Event offers lesson in consequences
Last week, area emergency personnel came together to show Cassville High School students some of the consequences of poor decisions. Students watched quietly as a docudrama unfolded on the grassy lawn south of the high school on Friday afternoon.
"I think this is a good thing for these kids," said Jason Nape, of Cox EMS. Nape, whose son is a freshman at Cassville High School, served as the senior emergency medical technician during the mock crash.
"The fact is that these kids don't get to be on the front lines of these accidents and see the impact like we do," said Nape. "They need to know what can happen as a result of teenage drinking."
The event began shortly after CHS students filed outside to find five of their classmates, Benjamin Crawford, Brad Lueckenhoff, Mikhaila Burbridge, Gage Holloway and Danielle Pianalto, in and around an upside down automobile, which served as the focal point of the docudrama.
Students were encouraged to examine their classmates, the wrecked vehicle and the empty beer cans and liquor bottles cluttering the scene. Reactions varied from shock to amusement.
The docudrama began when Holloway, the driver of the vehicle, and Burbridge, a passenger, began moving around the scene checking on their friends.
Cassville High School nurse Elaine Boles and Cassville officer Jennifer Luckey arrived at the mock crash and began evaluating the students' injuries. Missouri State Highway Patrol Trooper John Lueckenhoff performed a sobriety check on Holloway before placing him under arrest and confiscating drug paraphernalia from his pockets.
Students watched emergency medical personnel remove Bradley Lueckenhoff and Crawford from the crashed vehicle and rush them from the crash. Pianalto was pronounced "dead" at the scene by Charlie McManus, Barry County deputy coroner, placed in a black body bag and loaded into a vehicle for transport to the funeral home.
At the conclusion of the docudrama, faculty members escorted the students to the high school gymnasium for a special assembly.
"If this program changed the life of just one person it was all worthwhile," said Bill Boles, who serves as the western region field supervisor for Cox EMS.
Boles asked students to raise their hands if they were willing to admit they do not wear seat belts. Around one-third of the students raised their hands.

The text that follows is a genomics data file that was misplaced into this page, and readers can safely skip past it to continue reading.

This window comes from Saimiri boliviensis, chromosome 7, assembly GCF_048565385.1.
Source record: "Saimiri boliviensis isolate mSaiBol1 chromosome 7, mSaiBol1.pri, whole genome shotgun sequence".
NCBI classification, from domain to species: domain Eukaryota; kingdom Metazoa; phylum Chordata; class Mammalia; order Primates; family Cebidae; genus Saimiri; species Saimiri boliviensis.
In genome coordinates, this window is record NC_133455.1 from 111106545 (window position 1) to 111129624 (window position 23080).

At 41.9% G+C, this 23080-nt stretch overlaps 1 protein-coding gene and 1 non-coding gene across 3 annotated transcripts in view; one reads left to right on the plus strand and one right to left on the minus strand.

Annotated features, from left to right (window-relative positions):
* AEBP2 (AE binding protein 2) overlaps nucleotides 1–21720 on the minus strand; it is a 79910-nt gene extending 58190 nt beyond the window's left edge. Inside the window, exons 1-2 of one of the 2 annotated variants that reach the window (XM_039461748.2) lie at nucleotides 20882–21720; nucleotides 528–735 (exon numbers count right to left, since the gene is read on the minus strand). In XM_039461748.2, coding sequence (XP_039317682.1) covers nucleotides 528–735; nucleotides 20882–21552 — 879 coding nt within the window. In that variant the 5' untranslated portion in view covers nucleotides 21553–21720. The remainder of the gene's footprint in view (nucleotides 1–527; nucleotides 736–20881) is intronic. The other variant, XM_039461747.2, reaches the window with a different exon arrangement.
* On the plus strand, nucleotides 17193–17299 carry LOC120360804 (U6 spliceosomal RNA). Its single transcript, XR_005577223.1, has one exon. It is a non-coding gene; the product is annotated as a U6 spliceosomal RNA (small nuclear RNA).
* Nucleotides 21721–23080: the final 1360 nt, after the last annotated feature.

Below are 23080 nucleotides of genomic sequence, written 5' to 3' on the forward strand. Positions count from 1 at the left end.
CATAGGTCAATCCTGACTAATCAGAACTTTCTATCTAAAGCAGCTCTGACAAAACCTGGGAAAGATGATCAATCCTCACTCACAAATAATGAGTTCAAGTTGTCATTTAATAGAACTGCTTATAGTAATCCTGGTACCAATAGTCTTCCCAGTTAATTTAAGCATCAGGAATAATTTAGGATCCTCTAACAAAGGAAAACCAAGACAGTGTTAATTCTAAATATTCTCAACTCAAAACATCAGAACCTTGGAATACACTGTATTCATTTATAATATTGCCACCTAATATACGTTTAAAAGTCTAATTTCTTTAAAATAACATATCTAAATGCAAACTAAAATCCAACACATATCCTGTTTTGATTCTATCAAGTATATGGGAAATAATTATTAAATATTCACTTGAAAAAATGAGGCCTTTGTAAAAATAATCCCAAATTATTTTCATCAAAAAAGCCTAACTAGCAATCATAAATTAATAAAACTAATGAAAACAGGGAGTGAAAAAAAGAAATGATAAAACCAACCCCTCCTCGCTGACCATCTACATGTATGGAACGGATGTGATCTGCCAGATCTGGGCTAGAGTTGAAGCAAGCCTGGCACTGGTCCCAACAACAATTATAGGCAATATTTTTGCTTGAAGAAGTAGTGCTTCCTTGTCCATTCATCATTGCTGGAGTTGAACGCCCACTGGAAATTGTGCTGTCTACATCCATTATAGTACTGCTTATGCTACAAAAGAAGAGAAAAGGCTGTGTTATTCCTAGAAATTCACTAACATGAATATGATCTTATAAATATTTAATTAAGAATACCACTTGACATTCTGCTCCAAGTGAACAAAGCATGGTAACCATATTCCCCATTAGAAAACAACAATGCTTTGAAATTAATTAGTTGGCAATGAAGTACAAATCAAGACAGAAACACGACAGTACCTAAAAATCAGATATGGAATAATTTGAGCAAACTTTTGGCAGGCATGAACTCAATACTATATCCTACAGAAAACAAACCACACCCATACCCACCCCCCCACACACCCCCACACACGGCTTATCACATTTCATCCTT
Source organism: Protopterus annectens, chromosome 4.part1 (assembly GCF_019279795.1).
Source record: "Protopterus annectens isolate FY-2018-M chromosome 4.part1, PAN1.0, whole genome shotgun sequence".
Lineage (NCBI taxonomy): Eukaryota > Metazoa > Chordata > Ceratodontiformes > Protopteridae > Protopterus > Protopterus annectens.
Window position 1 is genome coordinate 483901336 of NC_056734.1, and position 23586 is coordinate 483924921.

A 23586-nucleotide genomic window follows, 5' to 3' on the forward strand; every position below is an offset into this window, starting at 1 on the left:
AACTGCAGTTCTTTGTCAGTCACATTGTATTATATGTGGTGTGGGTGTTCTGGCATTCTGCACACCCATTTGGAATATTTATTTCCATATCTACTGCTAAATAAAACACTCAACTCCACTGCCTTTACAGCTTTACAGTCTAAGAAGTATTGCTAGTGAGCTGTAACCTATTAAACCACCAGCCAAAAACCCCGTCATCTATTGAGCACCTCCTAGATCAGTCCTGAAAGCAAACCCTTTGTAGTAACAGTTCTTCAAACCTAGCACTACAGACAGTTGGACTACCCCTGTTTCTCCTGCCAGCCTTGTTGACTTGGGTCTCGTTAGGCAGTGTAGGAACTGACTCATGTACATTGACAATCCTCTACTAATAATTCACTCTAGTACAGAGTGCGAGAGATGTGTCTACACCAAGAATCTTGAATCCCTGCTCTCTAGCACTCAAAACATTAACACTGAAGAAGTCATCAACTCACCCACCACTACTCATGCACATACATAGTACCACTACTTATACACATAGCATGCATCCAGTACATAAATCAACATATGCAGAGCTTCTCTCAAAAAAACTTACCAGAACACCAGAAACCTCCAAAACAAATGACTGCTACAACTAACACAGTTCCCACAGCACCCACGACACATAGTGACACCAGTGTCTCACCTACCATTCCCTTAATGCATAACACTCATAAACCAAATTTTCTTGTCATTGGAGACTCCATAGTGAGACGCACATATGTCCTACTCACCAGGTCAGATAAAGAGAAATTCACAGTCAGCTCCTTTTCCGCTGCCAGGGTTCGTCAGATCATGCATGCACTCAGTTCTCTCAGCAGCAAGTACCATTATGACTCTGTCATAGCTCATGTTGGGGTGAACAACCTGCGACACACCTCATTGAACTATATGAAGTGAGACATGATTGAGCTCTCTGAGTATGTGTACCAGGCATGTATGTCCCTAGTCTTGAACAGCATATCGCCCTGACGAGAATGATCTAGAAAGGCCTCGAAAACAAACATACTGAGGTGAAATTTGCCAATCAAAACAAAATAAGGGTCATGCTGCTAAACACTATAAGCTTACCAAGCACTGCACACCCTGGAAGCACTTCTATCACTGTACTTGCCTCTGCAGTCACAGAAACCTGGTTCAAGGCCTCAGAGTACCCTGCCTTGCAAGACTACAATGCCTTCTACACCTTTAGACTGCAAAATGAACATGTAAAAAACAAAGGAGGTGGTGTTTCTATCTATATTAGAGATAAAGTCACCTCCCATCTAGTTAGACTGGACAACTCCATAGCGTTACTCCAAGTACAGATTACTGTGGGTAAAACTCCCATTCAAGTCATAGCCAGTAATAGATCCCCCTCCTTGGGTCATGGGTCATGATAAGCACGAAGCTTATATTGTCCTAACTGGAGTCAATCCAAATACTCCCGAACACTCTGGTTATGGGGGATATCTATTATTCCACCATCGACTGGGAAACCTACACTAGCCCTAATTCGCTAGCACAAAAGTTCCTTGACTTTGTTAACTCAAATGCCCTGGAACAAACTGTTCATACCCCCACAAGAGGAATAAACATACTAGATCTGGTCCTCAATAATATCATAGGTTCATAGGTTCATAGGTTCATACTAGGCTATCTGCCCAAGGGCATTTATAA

"I have worked in EMS for over 20 years," said Boles. "I have seen these same scenes over and over again. When I get calls to these types of events I can see them unfold in my mind before I arrive.
"You guys will never understand that feeling until you arrive at a scene and the screams and cries are real," said Boles. "The biggest toughest football player in this assembly will be bawling his eyes out."
Boles noted that the students who participated in the mock crash would remove the makeup and prosthetics that created the illusion of injury.
"They will look exactly like they did before they took part in this event," said Boles. "Real injuries cannot be reversed."
Boles said many teens say that seat belts are inconvenient. The alternative to the "inconvenience" often involves being thrown from a vehicle, sustaining major injuries or death, said Boles.
"Seat belts are not an inconvenience," said Boles. "They are the law. You might be given a ticket for not wearing your seat belt, but the worse thing is what your friends and family could go through as a result of you not wearing your seat belt."
Boles also spoke briefly about the importance of wearing a helmet when riding a motorcycle.
"I am here to tell you about choices," said Boles. "Each one of you are capable of making good choices. You are responsible for what you do with your lives. Alcohol, drugs and heavy machinery do not mix."
Jason Martin, a Cox trauma nurse clinician, also spoke during the assembly. Martin served as the makeup artist for the mock crash.
"We had 28 trauma patients in our facility last week," said Martin. "Twenty-two of the injuries could have been prevented."
Martin presented a slideshow of injuries that have been sustained in car crashes. The photos also showed several crashes that caused deaths.
"Please, please, please, wear your seat belt," said Martin. "Don't text and don't eat a salad while you are driving. Please, don't get careless and make bad choices."
Others who addressed the CHS student body during the assembly included: Trooper John Lueckenhoff; nurse Boles; and students Burbridge, Holloway and Bradley Lueckenhoff.
The docudrama event was sponsored by the Cassville High School SADD Chapter. Donna Allen, of Cox EMS, organized the event.
Ramey provided drinks and Geraldi's offered pizza, which were served to the participants prior to the event. Murphy donated the alcohol that was dumped at the scene, and Brice's Towing provided the crashed vehicle. Lowe's Auto Glass removed the glass from the car prior to the event.
Organizations that participated in the docudrama event included: the Cassville Police Department; the Cassville Fire Protection District; Cox EMS; the Missouri State Highway Patrol; Barry County E-911; and the Barry County Sheriff's Department.